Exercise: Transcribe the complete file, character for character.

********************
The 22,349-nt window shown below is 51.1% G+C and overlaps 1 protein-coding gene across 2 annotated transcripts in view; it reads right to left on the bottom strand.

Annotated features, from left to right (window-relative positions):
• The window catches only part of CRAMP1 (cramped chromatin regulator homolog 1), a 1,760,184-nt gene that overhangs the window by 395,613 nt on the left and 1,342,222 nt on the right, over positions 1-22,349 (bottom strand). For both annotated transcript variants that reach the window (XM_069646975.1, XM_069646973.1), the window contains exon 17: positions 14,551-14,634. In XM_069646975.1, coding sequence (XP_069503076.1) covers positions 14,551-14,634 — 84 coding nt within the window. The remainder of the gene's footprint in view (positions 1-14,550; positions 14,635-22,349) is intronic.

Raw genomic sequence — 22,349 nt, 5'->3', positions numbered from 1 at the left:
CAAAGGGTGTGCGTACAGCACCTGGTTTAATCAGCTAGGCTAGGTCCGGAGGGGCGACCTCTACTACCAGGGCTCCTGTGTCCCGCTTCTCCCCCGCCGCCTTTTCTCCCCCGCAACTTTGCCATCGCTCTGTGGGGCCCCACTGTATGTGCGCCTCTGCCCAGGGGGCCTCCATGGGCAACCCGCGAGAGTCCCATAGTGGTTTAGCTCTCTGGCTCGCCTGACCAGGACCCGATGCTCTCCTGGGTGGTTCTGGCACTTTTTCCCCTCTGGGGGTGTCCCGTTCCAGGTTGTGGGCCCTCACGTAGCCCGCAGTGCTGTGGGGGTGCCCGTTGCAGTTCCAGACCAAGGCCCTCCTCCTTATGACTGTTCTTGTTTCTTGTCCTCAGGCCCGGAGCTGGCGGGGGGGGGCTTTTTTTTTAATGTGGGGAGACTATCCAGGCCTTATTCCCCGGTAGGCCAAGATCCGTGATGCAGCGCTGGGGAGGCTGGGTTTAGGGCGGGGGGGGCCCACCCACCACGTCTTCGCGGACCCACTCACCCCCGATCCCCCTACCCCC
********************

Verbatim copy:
The 22,349-nt window shown below is 51.1% G+C and overlaps 1 protein-coding gene across 2 annotated transcripts in view; it reads right to left on the bottom strand.

Annotated features, from left to right (window-relative positions):
• The window catches only part of CRAMP1 (cramped chromatin regulator homolog 1), a 1,760,184-nt gene that overhangs the window by 395,613 nt on the left and 1,342,222 nt on the right, over positions 1-22,349 (bottom strand). For both annotated transcript variants that reach the window (XM_069646975.1, XM_069646973.1), the window contains exon 17: positions 14,551-14,634. In XM_069646975.1, coding sequence (XP_069503076.1) covers positions 14,551-14,634 — 84 coding nt within the window. The remainder of the gene's footprint in view (positions 1-14,550; positions 14,635-22,349) is intronic.

Raw genomic sequence — 22,349 nt, 5'->3', positions numbered from 1 at the left:
CAAAGGGTGTGCGTACAGCACCTGGTTTAATCAGCTAGGCTAGGTCCGGAGGGGCGACCTCTACTACCAGGGCTCCTGTGTCCCGCTTCTCCCCCGCCGCCTTTTCTCCCCCGCAACTTTGCCATCGCTCTGTGGGGCCCCACTGTATGTGCGCCTCTGCCCAGGGGGCCTCCATGGGCAACCCGCGAGAGTCCCATAGTGGTTTAGCTCTCTGGCTCGCCTGACCAGGACCCGATGCTCTCCTGGGTGGTTCTGGCACTTTTTCCCCTCTGGGGGTGTCCCGTTCCAGGTTGTGGGCCCTCACGTAGCCCGCAGTGCTGTGGGGGTGCCCGTTGCAGTTCCAGACCAAGGCCCTCCTCCTTATGACTGTTCTTGTTTCTTGTCCTCAGGCCCGGAGCTGGCGGGGGGGGGCTTTTTTTTTAATGTGGGGAGACTATCCAGGCCTTATTCCCCGGTAGGCCAAGATCCGTGATGCAGCGCTGGGGAGGCTGGGTTTAGGGCGGGGGGGGCCCACCCACCACGTCTTCGCGGACCCACTCACCCCCGATCCCCCTACCCCC